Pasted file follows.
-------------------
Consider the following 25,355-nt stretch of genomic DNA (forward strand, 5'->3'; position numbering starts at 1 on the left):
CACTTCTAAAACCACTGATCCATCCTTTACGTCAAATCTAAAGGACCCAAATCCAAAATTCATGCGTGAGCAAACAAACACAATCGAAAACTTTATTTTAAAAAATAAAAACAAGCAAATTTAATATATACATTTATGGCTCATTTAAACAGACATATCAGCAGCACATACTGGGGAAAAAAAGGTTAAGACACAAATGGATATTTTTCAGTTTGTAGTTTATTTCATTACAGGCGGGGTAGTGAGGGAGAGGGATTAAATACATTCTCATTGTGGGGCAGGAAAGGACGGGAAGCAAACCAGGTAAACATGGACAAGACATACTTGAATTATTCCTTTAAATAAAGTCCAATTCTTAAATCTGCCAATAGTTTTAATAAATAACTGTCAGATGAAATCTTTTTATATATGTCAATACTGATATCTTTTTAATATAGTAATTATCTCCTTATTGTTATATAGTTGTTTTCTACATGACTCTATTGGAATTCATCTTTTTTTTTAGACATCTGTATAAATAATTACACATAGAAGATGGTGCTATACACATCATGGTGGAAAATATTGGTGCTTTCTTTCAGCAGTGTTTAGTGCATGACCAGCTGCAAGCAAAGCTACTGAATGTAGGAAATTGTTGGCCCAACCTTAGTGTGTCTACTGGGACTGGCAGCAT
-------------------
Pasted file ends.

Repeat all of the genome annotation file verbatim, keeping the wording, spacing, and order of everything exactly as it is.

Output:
Consider the following 25,355-nt stretch of genomic DNA (forward strand, 5'->3'; position numbering starts at 1 on the left):
CACTTCTAAAACCACTGATCCATCCTTTACGTCAAATCTAAAGGACCCAAATCCAAAATTCATGCGTGAGCAAACAAACACAATCGAAAACTTTATTTTAAAAAATAAAAACAAGCAAATTTAATATATACATTTATGGCTCATTTAAACAGACATATCAGCAGCACATACTGGGGAAAAAAAGGTTAAGACACAAATGGATATTTTTCAGTTTGTAGTTTATTTCATTACAGGCGGGGTAGTGAGGGAGAGGGATTAAATACATTCTCATTGTGGGGCAGGAAAGGACGGGAAGCAAACCAGGTAAACATGGACAAGACATACTTGAATTATTCCTTTAAATAAAGTCCAATTCTTAAATCTGCCAATAGTTTTAATAAATAACTGTCAGATGAAATCTTTTTATATATGTCAATACTGATATCTTTTTAATATAGTAATTATCTCCTTATTGTTATATAGTTGTTTTCTACATGACTCTATTGGAATTCATCTTTTTTTTTAGACATCTGTATAAATAATTACACATAGAAGATGGTGCTATACACATCATGGTGGAAAATATTGGTGCTTTCTTTCAGCAGTGTTTAGTGCATGACCAGCTGCAAGCAAAGCTACTGAATGTAGGAAATTGTTGGCCCAACCTTAGTGTGTCTACTGGGACTGGCAGCAT